2. Holding managers accountable for their WFM efforts: Although it might seem like scheduling, timekeeping and other WFM processes could be handled by HR teams or senior management, this shouldn’t be the case. Workforce management efforts might start at the top, but they must trickle down. Despite this, too many managers aren’t taking responsibility for WFM within their teams.
  3. Decreased performance levels: Though you might be strengthening communication, offering relevant training and holding regular meetings, there will be times when external influences impact employee performance levels. For example, a struggling economy, current events or negative relationships outside of work can all impact their performance.
  4. Poor teamwork: Often, when there’s a focus on individuals and how their specific skill set can be put to good use, encouraging collaboration falls by the wayside. If your employees are unable to or neglect to work as a team, this will negatively affect the overall outcome of a project.
  5. Managing absence: Finally, both planned and unplanned absence can take their toll on an organization and its workforce for a number of reasons. This might mean that staff shortages lead to overworked and stressed teams. It might also require extra costs for covering absences if you have to hire temporary replacements.

How can workforce management tools help?

Though organizations might face some challenges on their WFM journey, workforce management tools can help to tackle some of these key problems. They can also be used to implement strategies that better support the most important WFM processes, such as scheduling, attendance tracking, onboarding, etc.

Nowadays, there’s a huge variety of tools available to organizations, but which one you choose will depend on several factors, including your budget, the size of your organization and which will best align with your overall business goals.

So, when assessing workforce management software and tools for your business, you should look out for the following features:

  • Multi-platform support, including mobile
  • Centralized timeclock for managing timesheets, attendance, payroll and benefits administration
  • Real-time staff scheduling, including insights for future forecasting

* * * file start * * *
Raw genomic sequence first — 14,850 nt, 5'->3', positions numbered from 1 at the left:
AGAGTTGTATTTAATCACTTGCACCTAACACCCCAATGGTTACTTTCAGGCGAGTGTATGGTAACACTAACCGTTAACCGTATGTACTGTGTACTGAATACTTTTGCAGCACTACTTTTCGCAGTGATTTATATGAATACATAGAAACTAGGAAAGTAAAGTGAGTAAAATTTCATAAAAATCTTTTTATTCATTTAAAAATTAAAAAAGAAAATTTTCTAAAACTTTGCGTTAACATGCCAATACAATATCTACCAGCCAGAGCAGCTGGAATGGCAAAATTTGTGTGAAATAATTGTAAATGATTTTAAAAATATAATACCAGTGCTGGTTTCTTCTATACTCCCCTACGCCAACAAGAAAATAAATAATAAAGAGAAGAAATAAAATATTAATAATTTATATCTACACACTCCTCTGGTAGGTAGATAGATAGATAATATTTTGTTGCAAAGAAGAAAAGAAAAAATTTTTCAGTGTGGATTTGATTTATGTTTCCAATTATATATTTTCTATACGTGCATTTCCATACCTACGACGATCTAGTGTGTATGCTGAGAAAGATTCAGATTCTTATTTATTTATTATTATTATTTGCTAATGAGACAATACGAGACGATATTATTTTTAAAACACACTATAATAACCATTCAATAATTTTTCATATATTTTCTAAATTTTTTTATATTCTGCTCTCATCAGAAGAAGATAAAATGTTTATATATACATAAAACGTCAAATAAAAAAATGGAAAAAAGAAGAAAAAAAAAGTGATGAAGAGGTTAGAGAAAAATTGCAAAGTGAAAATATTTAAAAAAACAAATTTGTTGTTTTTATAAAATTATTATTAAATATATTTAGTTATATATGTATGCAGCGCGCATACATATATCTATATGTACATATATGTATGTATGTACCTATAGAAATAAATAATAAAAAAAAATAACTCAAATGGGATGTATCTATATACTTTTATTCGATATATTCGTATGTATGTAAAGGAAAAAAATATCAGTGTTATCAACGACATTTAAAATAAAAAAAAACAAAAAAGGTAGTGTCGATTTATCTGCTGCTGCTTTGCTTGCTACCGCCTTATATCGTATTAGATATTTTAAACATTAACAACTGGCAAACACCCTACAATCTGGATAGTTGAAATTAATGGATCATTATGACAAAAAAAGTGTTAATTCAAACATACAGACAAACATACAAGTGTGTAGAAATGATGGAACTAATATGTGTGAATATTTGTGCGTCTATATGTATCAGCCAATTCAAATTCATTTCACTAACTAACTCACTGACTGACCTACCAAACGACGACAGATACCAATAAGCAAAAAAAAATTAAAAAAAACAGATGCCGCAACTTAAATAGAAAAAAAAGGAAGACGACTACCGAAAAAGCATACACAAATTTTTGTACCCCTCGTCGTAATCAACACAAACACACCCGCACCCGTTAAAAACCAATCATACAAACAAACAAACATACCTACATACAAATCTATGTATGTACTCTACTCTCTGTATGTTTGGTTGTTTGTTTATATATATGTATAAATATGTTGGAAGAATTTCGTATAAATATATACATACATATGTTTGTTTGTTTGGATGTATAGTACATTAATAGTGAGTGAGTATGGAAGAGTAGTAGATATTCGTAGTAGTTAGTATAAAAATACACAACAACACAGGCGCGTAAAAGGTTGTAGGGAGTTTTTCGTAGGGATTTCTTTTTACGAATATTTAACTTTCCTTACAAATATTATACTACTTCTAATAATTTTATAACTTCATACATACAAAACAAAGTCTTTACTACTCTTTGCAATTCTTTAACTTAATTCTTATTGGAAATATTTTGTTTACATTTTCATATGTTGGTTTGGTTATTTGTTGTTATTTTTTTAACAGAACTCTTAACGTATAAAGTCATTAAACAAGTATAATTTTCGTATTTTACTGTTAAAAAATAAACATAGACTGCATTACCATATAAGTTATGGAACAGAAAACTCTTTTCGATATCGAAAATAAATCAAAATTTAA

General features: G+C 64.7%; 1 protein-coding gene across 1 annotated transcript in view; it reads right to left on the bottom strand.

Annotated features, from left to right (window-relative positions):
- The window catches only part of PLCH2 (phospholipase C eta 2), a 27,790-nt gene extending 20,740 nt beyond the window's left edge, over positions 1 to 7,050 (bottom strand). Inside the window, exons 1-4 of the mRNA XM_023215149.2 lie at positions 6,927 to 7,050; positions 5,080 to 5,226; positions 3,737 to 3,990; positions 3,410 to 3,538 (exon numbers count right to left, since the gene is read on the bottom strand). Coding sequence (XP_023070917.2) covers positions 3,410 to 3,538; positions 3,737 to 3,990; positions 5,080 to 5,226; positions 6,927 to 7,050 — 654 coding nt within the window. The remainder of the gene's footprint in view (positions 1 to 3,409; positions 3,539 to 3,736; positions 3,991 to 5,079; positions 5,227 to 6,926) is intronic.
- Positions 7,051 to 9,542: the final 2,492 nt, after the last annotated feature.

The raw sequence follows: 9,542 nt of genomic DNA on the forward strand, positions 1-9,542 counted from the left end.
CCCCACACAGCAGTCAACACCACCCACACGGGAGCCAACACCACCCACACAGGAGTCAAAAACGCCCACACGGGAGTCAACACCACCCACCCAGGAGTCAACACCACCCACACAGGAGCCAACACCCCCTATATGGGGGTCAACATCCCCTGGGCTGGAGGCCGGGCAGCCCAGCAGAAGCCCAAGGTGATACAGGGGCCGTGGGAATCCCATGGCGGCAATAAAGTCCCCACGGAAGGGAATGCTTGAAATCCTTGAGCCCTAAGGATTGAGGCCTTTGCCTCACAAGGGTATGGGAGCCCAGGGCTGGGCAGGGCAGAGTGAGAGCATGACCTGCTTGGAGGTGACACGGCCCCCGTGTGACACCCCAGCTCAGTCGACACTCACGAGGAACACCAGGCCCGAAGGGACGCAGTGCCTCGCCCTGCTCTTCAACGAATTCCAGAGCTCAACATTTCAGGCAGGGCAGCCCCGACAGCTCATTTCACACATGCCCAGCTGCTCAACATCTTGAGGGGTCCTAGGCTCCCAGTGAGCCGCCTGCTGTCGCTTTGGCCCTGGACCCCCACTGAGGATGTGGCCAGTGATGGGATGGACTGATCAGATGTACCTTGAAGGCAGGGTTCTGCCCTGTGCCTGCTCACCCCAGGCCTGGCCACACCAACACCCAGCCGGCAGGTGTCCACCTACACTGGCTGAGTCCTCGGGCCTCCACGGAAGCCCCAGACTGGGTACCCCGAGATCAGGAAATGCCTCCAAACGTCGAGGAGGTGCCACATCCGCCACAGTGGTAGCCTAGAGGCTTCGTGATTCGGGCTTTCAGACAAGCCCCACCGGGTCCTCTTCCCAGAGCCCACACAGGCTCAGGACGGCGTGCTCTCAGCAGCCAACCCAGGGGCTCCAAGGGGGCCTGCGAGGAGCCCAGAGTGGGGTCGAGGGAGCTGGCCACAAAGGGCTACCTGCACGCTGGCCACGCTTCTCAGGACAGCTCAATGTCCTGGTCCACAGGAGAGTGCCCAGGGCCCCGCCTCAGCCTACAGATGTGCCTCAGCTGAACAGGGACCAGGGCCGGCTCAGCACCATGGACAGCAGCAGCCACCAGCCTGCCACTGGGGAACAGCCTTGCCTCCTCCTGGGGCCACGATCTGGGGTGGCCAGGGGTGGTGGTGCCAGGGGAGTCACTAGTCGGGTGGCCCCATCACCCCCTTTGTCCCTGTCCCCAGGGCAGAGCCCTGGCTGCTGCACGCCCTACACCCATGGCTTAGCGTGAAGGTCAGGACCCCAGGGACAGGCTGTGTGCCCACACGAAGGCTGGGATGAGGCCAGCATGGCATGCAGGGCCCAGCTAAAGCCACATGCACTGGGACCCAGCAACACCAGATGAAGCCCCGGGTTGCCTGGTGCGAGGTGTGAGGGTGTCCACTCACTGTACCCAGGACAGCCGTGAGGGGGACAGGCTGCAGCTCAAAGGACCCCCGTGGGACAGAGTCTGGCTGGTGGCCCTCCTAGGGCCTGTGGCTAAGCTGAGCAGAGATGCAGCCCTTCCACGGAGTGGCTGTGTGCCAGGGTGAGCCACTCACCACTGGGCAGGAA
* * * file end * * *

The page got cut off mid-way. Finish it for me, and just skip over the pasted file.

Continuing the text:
• Accurate, real-time data collection and analytics
  • Gamification of performance management
  • Absence systems for vacation and leave planning, as well as absence management
  • Succession planning tools that allow for effective succession management

Keeping these key features at the forefront of your mind when researching workforce management tools will help you to choose the best software for your organization.

How to create an effective workforce management strategy

An effective workforce management strategy needs to focus on all the processes required to create, manage and sustain a productive and happy workforce.

But how do you go about achieving this, especially if you feel like youre starting from scratch?

Well, although every organization is different, there are some similar steps that you can follow to help you create the best possible workforce management strategy:

Step one: Standardize all processes

Before you begin, its a good idea to standardize – or at least plan to standardize – all WFM-related processes across the business.

This means getting a standard set of rules in place that apply to everyone in your organization. This not only helps with your WFM strategy but consistency and transparency are also vital for effectively managing employees’ time, attendance, absences, etc.

Employees must clearly understand all policies and procedures, for example, how and when they can book a holiday, how to cancel a shift or what to do if theyre going to be late to work.

Step two: Think about your key goals and priorities

Whenever youre rolling out a strategic initiative across an organization, it needs to be aligned with both the short and long-term goals of the business – and your WFM strategy is no exception.

By identifying any processes or areas of the business that need to be prioritized, you’ll know where to start and you can achieve better alignment from the get-go, leading to more positive outcomes further down the line.

For example, if one of your biggest problems is regularly being understaffed, you should prioritize scheduling and deal with absenteeism. This might mean one of your key goals is to reduce understaffing and better support those who are on shift.